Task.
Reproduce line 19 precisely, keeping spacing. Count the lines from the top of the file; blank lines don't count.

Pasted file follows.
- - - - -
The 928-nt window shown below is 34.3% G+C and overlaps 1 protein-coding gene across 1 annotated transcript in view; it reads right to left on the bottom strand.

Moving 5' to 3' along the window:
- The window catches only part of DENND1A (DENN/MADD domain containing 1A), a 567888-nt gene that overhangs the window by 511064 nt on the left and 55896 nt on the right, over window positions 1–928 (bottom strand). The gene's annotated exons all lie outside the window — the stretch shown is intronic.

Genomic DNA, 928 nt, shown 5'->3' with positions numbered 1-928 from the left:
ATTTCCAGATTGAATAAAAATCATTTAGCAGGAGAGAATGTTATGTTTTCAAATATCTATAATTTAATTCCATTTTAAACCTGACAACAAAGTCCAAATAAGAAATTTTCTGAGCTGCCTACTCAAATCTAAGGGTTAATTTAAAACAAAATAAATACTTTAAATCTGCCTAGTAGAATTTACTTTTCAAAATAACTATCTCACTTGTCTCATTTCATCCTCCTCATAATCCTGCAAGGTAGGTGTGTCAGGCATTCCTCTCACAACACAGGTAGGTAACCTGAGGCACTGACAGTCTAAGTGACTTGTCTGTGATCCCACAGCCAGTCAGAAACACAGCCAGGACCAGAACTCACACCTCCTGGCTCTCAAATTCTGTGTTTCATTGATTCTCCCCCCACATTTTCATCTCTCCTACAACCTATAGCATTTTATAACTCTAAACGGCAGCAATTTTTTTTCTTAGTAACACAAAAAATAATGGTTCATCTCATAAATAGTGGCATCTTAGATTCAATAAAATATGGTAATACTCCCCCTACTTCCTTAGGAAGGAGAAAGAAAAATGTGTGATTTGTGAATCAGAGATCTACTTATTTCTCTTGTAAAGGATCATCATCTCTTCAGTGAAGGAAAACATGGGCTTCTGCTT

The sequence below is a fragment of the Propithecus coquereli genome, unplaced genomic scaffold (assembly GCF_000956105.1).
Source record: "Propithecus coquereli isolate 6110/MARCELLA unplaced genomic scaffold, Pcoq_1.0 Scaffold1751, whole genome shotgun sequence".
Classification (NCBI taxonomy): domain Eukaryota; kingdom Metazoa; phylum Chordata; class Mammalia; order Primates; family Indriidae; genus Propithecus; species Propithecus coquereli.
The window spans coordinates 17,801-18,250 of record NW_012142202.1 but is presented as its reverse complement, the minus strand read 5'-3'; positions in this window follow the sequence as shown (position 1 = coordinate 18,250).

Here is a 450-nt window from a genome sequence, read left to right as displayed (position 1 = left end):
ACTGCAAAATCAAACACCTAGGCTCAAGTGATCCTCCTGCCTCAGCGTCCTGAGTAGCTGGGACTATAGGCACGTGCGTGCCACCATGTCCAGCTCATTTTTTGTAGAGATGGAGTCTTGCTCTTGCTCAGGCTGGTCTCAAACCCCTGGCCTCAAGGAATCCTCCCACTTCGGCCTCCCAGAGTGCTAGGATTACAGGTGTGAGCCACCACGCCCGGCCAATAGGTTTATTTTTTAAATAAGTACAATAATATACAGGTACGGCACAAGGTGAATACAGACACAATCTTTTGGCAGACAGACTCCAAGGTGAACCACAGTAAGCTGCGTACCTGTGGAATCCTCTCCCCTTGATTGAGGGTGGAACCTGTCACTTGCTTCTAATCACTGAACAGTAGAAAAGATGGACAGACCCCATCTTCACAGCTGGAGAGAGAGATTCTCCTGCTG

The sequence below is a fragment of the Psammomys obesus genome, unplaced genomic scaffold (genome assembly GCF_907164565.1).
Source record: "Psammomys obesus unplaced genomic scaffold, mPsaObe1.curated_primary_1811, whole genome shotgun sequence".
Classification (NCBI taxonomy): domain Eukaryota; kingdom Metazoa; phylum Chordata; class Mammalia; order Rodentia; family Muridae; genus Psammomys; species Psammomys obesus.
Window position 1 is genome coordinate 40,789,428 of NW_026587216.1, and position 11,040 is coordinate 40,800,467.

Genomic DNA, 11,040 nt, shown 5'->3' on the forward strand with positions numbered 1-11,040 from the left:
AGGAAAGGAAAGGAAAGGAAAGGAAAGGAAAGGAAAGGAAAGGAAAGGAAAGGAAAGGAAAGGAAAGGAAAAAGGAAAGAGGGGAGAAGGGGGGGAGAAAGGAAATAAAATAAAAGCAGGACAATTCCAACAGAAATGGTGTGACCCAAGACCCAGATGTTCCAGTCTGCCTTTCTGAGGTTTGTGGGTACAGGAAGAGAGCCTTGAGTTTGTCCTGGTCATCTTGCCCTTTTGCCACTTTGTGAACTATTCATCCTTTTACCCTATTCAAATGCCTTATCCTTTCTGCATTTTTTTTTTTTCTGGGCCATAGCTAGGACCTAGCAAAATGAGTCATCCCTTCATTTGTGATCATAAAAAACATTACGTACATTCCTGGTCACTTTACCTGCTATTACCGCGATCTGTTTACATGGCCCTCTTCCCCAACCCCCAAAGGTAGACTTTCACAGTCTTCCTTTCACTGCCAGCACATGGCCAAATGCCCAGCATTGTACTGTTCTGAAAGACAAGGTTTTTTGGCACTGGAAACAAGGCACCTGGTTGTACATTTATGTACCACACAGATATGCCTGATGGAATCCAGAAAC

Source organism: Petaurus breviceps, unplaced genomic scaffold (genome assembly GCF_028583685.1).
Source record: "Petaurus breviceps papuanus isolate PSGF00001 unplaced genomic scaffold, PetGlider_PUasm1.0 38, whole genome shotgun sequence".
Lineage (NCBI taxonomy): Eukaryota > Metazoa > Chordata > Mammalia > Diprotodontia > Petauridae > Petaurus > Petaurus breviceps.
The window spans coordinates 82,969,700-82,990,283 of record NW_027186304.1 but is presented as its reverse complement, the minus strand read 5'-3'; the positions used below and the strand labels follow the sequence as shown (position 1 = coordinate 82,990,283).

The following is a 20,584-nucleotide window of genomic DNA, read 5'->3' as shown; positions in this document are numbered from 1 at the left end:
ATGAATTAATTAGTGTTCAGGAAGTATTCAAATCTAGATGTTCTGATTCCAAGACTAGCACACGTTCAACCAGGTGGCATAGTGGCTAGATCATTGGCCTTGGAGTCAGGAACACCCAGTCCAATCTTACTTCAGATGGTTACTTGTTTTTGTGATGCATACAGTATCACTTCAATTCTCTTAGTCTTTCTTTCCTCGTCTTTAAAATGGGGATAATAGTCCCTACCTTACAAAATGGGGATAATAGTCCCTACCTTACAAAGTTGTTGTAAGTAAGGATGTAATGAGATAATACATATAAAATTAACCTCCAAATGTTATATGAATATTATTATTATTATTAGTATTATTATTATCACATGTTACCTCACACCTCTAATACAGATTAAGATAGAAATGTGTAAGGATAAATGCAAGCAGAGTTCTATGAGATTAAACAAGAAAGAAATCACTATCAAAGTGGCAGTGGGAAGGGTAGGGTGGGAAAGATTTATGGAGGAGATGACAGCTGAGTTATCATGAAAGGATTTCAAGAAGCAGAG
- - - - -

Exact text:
Source record: "Petaurus breviceps papuanus isolate PSGF00001 unplaced genomic scaffold, PetGlider_PUasm1.0 38, whole genome shotgun sequence".